Crypto markets rose on Thursday, shrugging off a tougher regulatory stance from the U.S. government.
Bitcoin gained 2.06% to $24,500.00 at around 4:04 p.m. ET while ether was up 1.21% at $1,679.31, according to Coin Metrics.
There are " increasing signs that the market bottomed last November and has turned bullish," Vijay Ayyar, vice president of corporate development and international at crypto exchange Luno, told CNBC.
"We are gaining in momentum here and any bad news is being shrugged off, typical signs that the market believes the worst is over."
Crypto markets were on edge earlier this week following increased regulatory scrutiny from U.S. authorities on digital currencies.
On Monday, the New York State Department of Financial Services told Paxos to stop minting new Binance USD, or BUSD, stablecoins. A stablecoin is a type of cryptocurrency pegged to a real-world asset and some are backed by assets such as bonds or cash. BUSD is pegged one-to-one to the U.S. dollar.
Paxos also confirmed that the Securities and Exchange Commission has notified the company that the agency could recommend an action that alleges BUSD is a security. The SEC has not yet formally levelled any charges against Paxos.
Flows into bitcoin
Bitcoin's price on Thursday sat at its highest level since mid-August 2022. Last year, nearly $1.4 trillion was wiped off the crypto market after turmoil which saw bankruptcies, failures of projects and companies. All that was topped off by the collapse of major exchange FTX.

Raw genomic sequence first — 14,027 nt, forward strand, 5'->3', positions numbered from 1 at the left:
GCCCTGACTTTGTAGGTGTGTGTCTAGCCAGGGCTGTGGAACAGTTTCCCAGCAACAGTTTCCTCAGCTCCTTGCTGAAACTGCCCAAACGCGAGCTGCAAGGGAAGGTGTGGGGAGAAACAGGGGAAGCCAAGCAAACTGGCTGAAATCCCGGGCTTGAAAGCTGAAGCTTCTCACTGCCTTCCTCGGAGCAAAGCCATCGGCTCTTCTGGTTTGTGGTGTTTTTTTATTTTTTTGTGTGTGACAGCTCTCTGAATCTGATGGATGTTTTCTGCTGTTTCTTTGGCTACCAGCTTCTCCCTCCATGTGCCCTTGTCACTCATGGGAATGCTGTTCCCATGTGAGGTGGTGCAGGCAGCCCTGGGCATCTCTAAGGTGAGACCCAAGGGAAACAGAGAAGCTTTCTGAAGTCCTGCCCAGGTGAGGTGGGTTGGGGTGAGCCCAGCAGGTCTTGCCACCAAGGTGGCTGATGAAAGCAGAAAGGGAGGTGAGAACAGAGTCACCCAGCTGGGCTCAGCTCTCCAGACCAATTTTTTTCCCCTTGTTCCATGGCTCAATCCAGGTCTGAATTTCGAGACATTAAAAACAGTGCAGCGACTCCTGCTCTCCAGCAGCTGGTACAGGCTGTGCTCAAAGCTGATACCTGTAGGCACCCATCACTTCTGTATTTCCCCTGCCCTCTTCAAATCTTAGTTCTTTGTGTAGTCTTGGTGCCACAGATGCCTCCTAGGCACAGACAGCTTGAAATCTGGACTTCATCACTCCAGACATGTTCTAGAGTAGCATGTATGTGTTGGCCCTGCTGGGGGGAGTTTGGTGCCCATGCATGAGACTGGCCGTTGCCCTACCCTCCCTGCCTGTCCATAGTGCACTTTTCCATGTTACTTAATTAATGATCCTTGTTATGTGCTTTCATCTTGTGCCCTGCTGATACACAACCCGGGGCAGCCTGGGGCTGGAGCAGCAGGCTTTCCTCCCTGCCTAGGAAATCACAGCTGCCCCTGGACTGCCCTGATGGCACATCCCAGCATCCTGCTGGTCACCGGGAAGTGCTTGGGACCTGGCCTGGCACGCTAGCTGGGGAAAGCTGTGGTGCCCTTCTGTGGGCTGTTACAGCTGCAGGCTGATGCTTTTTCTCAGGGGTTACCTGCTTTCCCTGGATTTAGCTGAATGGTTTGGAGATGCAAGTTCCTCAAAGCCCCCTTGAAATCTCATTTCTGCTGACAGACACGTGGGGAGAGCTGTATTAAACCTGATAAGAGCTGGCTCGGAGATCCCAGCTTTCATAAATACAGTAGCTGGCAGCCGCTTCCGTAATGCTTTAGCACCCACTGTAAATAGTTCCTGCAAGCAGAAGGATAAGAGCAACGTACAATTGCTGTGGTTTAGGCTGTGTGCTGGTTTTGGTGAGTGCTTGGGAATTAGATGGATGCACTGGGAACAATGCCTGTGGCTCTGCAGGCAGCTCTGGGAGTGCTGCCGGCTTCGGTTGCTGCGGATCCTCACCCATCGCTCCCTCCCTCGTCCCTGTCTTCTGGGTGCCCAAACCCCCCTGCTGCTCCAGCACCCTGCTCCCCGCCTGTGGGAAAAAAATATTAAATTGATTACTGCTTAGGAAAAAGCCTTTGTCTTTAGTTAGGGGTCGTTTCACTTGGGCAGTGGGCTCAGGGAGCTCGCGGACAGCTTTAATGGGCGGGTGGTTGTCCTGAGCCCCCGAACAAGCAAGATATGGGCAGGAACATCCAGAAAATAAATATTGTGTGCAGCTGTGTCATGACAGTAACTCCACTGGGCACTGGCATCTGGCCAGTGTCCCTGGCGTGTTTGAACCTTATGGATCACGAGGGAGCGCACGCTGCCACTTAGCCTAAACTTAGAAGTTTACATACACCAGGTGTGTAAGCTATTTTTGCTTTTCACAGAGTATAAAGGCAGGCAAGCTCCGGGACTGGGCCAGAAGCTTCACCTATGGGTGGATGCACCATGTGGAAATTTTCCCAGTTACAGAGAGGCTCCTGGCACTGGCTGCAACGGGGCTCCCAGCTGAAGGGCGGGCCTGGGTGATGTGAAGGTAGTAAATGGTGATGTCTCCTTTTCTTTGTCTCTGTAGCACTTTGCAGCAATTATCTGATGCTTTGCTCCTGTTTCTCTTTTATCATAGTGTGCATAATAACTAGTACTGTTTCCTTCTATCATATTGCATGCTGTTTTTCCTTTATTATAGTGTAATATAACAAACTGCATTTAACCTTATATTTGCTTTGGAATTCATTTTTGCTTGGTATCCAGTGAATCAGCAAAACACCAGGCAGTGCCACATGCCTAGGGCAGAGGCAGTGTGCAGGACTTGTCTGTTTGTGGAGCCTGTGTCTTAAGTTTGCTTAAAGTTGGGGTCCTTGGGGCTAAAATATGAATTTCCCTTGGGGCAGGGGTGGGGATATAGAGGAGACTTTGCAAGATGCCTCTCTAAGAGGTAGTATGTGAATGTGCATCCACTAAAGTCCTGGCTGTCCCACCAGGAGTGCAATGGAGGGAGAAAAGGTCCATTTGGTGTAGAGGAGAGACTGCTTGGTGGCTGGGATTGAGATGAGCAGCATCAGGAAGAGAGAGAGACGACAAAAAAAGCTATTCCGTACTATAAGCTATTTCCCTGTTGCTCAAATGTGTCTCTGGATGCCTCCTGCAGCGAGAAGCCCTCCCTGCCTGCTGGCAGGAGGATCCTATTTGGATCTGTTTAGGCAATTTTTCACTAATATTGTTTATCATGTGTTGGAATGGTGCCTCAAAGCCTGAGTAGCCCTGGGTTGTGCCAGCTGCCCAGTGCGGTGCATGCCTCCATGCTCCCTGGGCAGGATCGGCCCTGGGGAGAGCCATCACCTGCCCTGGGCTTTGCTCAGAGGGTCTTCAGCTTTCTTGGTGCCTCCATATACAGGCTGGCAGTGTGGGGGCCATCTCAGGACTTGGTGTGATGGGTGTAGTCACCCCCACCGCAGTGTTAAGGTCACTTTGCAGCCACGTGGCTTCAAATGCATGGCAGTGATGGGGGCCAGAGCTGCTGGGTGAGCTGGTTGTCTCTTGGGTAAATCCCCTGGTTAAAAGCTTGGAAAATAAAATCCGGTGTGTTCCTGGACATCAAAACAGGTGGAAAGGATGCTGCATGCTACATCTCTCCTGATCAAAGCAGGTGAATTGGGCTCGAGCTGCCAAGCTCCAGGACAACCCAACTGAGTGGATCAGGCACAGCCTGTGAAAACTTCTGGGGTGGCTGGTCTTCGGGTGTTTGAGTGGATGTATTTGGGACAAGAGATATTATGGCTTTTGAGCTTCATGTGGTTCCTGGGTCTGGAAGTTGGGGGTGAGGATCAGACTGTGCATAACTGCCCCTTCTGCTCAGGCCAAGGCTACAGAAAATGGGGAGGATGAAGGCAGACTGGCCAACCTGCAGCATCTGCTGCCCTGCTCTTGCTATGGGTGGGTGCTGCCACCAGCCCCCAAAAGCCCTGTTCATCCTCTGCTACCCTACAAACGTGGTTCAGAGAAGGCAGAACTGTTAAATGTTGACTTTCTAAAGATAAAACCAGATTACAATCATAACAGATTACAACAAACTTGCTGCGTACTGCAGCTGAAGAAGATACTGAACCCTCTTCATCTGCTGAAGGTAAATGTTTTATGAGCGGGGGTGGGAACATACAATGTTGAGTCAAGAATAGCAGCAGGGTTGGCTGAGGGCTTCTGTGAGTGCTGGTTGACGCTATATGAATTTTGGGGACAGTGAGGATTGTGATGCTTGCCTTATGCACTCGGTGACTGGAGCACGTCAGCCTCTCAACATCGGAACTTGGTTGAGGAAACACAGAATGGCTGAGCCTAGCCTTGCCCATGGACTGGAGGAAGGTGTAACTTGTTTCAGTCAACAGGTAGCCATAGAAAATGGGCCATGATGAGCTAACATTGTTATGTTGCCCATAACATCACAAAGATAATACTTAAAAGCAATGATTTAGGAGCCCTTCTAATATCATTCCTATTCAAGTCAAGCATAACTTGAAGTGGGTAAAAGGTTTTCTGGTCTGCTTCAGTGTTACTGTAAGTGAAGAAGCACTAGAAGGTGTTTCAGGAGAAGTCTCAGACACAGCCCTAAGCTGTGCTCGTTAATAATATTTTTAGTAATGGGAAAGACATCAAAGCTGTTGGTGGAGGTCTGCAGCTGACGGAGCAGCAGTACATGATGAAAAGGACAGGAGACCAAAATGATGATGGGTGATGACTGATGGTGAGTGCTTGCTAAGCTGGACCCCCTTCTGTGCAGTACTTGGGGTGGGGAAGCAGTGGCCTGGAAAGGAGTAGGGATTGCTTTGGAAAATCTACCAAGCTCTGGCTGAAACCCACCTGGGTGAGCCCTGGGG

Yuya Hasegawa, an analyst at Japanese crypto firm Bitbank, said there is a shift from so-called altcoins, or alternative coins, to bitcoin in the wake of the regulatory action.
"Wednesday's crypto rally was a bit of a surprise but one thing stood out: it was led by bitcoin," Hasegawa told CNBC.
"The current regulatory environment surely looks like a headwind for the crypto market, but it seems like some money is moving from altcoins to bitcoin, since bitcoin is the only cryptocurrency that is labeled 'commodity' by the SEC chair. Consequently, bitcoin's market dominance is on the rise."
Gary Gensler, chair of the SEC, reiterated last year that the agency views bitcoin as a commodity rather than a security. Commodities are assets like gold whereas stocks are considered securities. They are regulated differently.
Rising interest rates from the Federal Reserve designed to fight inflation also weighed on crypto markets. Bitcoin is also closely correlated to equity markets and in particular the tech-heavy Nasdaq index. The Nasdaq is up about 16% year-to-date. Bitcoin has outperformed the index and is up 49% this year.
Bullish sentiment in risk assets has been aided by a view that the economic downturn might not be as bad as expected, and the Fed might slow down the pace of interest rate hikes.
"In general, the markets like the fact that inflation is coming down, interest rate hikes are slated to ease from here, but also that we may end up with either no big recession or something very mild," Ayyar said.